Retina Web Graphics Explained: 1x versus 2x (Low‑Res versus Hi‑Res)

Photoshop 1x versus 2x Explained

I find that many designers (especially those coming from print) don’t really understand how resolution works on the web, so I’d like to explain it. These concepts apply to whatever design app you use (Photoshop, Sketch, Adobe XD, Illustrator, etc.) and understanding this will help you create properly sized web graphics.

Quick Explanation

If an image will be coded into a space of 300 pixels, you have to make:

  • A 300 pixel wide image (for 1x displays).
  • A 600 pixel wide image (for 2x displays).

In a webpage, both images will be coded so they appear physically the same size, but the 2x image has more pixels squeezed into that space (so it appears sharper and more detailed).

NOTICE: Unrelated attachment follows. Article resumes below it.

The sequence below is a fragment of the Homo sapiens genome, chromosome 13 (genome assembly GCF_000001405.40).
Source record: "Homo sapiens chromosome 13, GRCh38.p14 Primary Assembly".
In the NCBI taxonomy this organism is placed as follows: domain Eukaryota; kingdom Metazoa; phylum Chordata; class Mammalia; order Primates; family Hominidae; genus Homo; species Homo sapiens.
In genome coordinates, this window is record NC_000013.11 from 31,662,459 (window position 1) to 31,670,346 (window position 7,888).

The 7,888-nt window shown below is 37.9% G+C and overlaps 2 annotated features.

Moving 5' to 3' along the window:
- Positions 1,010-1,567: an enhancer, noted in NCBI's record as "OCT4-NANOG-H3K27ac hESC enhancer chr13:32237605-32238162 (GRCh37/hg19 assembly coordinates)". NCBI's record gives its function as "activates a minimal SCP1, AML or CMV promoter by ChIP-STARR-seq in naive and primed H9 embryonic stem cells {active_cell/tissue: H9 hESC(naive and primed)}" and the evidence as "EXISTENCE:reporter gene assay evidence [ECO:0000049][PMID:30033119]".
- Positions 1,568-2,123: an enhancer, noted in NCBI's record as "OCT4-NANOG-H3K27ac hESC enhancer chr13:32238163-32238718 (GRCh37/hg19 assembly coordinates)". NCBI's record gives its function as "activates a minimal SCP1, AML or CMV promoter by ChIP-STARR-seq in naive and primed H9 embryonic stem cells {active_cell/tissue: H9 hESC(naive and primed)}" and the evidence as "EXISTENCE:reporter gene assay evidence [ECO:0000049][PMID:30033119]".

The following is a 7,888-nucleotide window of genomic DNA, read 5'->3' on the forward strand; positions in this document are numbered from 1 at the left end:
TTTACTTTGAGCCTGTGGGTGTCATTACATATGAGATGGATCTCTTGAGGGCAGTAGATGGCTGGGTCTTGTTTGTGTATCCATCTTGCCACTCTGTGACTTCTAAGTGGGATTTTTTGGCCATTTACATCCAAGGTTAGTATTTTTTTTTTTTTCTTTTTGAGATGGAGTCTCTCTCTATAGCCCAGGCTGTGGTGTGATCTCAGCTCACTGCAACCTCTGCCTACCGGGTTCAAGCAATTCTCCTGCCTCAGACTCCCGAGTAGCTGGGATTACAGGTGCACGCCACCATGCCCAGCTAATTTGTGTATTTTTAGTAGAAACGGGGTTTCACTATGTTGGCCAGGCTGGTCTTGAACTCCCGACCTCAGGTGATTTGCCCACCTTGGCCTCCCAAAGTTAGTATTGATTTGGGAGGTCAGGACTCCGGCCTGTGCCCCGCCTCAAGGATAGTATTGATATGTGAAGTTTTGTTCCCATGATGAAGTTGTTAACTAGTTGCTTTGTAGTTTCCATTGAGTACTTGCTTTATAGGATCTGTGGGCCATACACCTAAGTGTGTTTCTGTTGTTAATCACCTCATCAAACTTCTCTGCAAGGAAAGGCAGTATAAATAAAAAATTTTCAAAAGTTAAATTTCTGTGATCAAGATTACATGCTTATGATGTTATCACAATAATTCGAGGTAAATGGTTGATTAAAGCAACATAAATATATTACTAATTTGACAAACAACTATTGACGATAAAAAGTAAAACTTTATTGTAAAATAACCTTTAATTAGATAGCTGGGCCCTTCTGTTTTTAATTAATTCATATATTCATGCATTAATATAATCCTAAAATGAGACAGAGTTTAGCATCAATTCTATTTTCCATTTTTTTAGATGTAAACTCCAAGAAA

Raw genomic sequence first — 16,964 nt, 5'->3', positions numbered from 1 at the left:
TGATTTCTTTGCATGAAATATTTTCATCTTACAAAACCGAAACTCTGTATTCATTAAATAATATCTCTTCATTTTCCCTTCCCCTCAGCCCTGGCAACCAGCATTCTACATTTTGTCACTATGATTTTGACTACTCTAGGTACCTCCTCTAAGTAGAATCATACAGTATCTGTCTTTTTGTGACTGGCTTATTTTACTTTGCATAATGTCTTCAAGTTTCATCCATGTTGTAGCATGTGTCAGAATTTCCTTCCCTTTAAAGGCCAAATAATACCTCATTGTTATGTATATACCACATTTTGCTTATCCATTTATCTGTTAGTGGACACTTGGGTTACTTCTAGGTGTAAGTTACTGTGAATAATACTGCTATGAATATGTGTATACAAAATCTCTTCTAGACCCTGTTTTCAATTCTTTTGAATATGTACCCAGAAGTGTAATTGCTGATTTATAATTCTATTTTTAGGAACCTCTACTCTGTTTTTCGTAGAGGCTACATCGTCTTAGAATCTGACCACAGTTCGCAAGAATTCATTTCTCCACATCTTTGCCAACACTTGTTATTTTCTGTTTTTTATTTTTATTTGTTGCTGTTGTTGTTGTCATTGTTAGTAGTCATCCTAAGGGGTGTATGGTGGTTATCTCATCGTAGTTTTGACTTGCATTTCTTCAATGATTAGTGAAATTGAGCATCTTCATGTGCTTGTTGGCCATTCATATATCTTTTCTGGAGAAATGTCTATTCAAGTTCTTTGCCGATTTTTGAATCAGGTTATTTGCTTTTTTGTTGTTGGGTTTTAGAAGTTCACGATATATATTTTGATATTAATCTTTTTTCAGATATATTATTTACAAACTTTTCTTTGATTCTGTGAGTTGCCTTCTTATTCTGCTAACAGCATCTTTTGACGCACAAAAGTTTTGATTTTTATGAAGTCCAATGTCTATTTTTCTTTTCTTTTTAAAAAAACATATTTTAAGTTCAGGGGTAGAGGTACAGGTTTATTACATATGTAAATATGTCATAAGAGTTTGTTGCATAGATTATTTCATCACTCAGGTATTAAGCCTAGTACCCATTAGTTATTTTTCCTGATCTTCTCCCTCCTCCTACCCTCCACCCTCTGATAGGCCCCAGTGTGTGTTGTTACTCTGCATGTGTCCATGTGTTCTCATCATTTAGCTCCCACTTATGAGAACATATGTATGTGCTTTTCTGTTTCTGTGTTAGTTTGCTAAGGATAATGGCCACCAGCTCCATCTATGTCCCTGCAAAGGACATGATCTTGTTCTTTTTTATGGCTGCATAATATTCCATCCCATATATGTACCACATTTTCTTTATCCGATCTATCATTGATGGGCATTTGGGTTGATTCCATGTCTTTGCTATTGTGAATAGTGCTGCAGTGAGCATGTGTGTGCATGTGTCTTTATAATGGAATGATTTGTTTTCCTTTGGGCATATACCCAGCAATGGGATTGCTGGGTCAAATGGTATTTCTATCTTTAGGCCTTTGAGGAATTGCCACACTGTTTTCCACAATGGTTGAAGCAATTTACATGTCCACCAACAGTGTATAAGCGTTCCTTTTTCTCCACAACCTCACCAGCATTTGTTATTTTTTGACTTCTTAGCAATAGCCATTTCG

NOTE: The resolution you see in Photoshop (such as 72ppi) is ignored by web browsers and is therefore irrelavent. It does not matter what the resolution is set to (so just make it 72ppi). All that matters is the pixel width and height of your images!

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Is Adobe Experience Design (XD) Ready for Production Work?

At Adobe MAX 2016, Adobe said “you really have everything you need to be successful doing production work inside of XD”.

I like designing with Sketch, and Adobe Experience Design (XD) is clearly inspired by Sketch (to put it mildly). I’ve started learning XD and it does show a lot of potential. It’s still in beta, so can you really do production work with it? That depends on your needs. To help you decide, I’ve compiled a list of its limitations.

Adobe XD screenshot

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